Many team names would surely be lost in translation. However, for some teams, the transition would be seamless and make perfect sense. After little-to-no research or justification, I present the following team names in an effort to win over Spanish speakers and lull them into a state of carelessness in which the majority of NBA fans find themselves wallowing until well into May.
Chicago Bulls = Los Toros del Chicago
If we are comfortable calling our lawnmowers “bull” in Spanish (toro for those of you living in North Dakota or who never took high school Spanish), we can certainly refer to Da Bulls as Los Toros for a month. They could take it a step further and ask that Carlos Boozer join in the fiesta and go by his Spanish name, Carlos Bebedor. Uno mas cerveza, por favor.
New York Knicks = Los Pantalones del Nueva York
You say “knickerbockers,” I say “pantalones.” Now that the catastrophic damage Isiah Thomas inflicted upon this franchise has effectively said “adios,” this name is particularly fitting in that Knicks fans of all ethnic backgrounds can delight in the fact their team is now able to keep their pants secured firmly around their waist after years of being plundered by the good, bad, and ugly throughout the NBA.
New Orleans Hornets = Los Hornitos del Nueva Orleans
Concerned that hornitos isn’t really a translation of “hornets?” Neither are the faithful fans in New Orleans. Free shots of tequila are dispensed in The Hive each time Chris “Cristobal” Paul dispenses another assist. Ce-Pe-Tres…Woooo!
Miami Heat = El Calor del Miami
Actually, this one is somewhat of a plea to the NBA to change the Spanish nomenclature of Miami’s basketball team from El Heat. That name is nearly as lame as the love triangle that exists among DeWayne Wade, Chris Bosh, and LeBron James. Another option would be Las Tres Bolsas de Ducha.
Los Angeles Lakers = Las Titicacas del Los Angeles
Not sure what “lake” means in Spanish? Me either. Why not, then, supplant “Lakers” with the most famous Latin American lake in the world? I would actually pony up the cash needed to purchase an authentic purple and gold Las Titicacas jersey if this were to actually transpire.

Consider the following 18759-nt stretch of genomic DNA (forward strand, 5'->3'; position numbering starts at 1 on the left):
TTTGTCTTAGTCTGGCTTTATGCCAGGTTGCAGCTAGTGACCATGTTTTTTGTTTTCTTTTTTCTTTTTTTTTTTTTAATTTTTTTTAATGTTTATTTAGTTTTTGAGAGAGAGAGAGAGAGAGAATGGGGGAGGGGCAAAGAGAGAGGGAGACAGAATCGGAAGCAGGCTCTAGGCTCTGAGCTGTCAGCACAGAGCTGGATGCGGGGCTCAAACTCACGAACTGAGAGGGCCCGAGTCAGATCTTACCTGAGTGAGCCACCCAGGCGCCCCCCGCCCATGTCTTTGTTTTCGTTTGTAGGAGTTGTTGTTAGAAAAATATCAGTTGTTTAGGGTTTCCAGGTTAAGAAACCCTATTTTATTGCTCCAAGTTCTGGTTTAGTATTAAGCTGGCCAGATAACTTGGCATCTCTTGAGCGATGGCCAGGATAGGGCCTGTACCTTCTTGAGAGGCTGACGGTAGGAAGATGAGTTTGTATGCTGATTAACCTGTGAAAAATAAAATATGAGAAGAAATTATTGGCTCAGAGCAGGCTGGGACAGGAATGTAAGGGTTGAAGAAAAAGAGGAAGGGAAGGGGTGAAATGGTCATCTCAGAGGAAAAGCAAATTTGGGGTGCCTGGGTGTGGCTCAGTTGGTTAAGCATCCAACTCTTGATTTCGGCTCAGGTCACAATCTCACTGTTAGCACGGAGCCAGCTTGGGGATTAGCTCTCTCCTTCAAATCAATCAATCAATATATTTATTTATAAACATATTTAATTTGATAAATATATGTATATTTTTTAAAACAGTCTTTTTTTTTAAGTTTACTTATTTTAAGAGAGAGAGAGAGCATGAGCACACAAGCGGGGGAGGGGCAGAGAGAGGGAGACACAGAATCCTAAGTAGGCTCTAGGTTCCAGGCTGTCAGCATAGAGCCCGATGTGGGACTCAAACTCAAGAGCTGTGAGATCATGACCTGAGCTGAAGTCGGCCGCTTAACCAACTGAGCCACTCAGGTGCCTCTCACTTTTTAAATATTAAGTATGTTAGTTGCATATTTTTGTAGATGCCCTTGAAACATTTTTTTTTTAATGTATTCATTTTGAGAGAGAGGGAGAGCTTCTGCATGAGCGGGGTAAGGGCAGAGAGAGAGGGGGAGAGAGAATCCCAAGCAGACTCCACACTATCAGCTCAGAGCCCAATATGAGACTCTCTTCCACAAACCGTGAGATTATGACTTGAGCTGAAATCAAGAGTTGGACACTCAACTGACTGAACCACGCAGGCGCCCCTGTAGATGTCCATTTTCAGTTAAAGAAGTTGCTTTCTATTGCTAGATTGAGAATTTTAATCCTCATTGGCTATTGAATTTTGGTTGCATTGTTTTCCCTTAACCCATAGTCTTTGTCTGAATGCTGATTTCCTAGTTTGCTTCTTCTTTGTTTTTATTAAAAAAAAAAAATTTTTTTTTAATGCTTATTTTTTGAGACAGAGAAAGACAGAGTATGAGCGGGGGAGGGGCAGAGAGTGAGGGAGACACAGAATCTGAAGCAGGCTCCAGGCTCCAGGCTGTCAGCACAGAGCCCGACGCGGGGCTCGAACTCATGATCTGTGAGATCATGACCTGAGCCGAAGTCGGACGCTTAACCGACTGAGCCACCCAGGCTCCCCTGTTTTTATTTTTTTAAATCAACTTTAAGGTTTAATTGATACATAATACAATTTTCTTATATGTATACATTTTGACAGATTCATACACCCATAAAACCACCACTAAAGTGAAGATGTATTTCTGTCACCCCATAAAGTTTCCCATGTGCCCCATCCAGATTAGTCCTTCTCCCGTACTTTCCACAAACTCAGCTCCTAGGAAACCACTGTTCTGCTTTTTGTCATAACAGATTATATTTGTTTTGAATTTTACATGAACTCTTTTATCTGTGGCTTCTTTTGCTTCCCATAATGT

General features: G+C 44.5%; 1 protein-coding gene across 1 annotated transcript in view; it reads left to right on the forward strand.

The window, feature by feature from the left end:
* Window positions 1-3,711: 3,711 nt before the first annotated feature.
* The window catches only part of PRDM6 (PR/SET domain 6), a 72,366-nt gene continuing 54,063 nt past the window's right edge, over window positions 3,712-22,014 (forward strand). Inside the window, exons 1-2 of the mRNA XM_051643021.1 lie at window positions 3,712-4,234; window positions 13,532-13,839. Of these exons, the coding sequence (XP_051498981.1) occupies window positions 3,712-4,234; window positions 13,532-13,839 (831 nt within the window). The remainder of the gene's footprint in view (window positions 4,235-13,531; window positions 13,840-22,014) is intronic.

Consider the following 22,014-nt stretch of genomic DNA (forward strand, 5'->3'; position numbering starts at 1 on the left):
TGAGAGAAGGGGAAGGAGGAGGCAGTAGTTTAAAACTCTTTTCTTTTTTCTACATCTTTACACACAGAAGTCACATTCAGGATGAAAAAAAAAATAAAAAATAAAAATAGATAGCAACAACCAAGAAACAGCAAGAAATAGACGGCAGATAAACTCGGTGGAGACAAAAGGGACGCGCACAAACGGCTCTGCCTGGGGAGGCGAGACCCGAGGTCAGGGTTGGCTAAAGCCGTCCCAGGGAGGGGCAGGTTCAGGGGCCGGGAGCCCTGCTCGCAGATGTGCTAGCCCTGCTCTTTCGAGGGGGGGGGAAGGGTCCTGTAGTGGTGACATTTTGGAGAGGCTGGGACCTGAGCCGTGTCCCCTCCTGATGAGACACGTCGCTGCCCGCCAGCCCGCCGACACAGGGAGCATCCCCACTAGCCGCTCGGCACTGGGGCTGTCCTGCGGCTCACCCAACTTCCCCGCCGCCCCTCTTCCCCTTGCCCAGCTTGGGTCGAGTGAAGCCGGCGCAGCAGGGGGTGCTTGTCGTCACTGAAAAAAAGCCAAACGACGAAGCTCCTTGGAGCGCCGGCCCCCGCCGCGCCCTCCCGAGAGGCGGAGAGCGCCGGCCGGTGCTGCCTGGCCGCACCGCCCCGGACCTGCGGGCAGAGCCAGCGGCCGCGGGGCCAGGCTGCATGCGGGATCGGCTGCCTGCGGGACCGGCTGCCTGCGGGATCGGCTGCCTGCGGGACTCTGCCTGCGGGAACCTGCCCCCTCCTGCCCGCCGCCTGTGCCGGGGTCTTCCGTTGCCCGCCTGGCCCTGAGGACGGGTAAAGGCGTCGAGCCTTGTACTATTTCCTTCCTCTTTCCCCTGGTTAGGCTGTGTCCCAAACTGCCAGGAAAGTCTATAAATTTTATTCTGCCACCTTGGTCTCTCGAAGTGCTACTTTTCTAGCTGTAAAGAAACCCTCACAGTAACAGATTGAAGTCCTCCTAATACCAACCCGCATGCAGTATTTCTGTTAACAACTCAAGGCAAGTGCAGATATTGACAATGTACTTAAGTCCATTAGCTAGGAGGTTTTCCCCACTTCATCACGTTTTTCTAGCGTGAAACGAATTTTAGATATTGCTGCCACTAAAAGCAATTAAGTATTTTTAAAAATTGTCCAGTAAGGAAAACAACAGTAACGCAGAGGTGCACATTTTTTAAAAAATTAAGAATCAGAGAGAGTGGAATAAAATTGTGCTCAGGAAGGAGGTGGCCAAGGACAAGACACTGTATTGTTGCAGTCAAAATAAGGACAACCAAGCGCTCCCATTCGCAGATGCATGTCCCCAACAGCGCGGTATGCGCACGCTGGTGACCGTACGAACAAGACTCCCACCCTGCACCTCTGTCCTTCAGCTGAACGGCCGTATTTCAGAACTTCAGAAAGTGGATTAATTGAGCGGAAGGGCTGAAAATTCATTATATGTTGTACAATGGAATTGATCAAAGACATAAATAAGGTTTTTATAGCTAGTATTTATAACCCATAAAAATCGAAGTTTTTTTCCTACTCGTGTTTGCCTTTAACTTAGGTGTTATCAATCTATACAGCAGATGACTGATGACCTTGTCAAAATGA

Los Angeles Clippers = Los Veleros del Los Angeles
A clipper is presumably the old wooden sea vessels that our country’s forefathers embarked upon to found this great nation. The city of Los Angeles pays homage to these hallowed ships, presumably because there are thousands of them sailing the deep waters of Southern California’s many lakes, as noted by the area’s other, better, NBA franchise. NBA Latino month pays honor to this by tweaking the name to Los Veleros, or sailboats, to better suit the region’s oceanfront attractions. Don’t worry, Clips fans–Donald Sterling will still find a way to keep the sinking traditions alive with or without the Spanish nickname.
Boston Celtics = Los Pinche Cavrones Verdes del Boston
In English, “Boston Celtics” translates into unfathomable vulgarities. Its Spanish counterpart is somewhat tame in comparison. I won’t bother with the translation.
During a time when you hear the word “contraction” being bandied about by owners, players and the commissioner, the NBA needs to pull out all the stops to not only keep fans from turning to hockey, college lacrosse and soap operas as alternative entertainment options. They need to lure a new contingency of consumers who are willing to pay $50 a head to watch millionaire giant-sized freaks of nature put a leather ball through a steel hoop.
Until the playoffs start, all we have as NBA fans is the gift of gimmick. In the spirit of mindless American consumerism, I fully embrace this latest fad by David Stern and the balance of his cronies, and henceforth pledge my commitment to indulge in carne asada tacos and ice cold cervezas with a little more gusto as I cheer for Las Titicacas to wrap up a winning regular season.
Viva la NBA.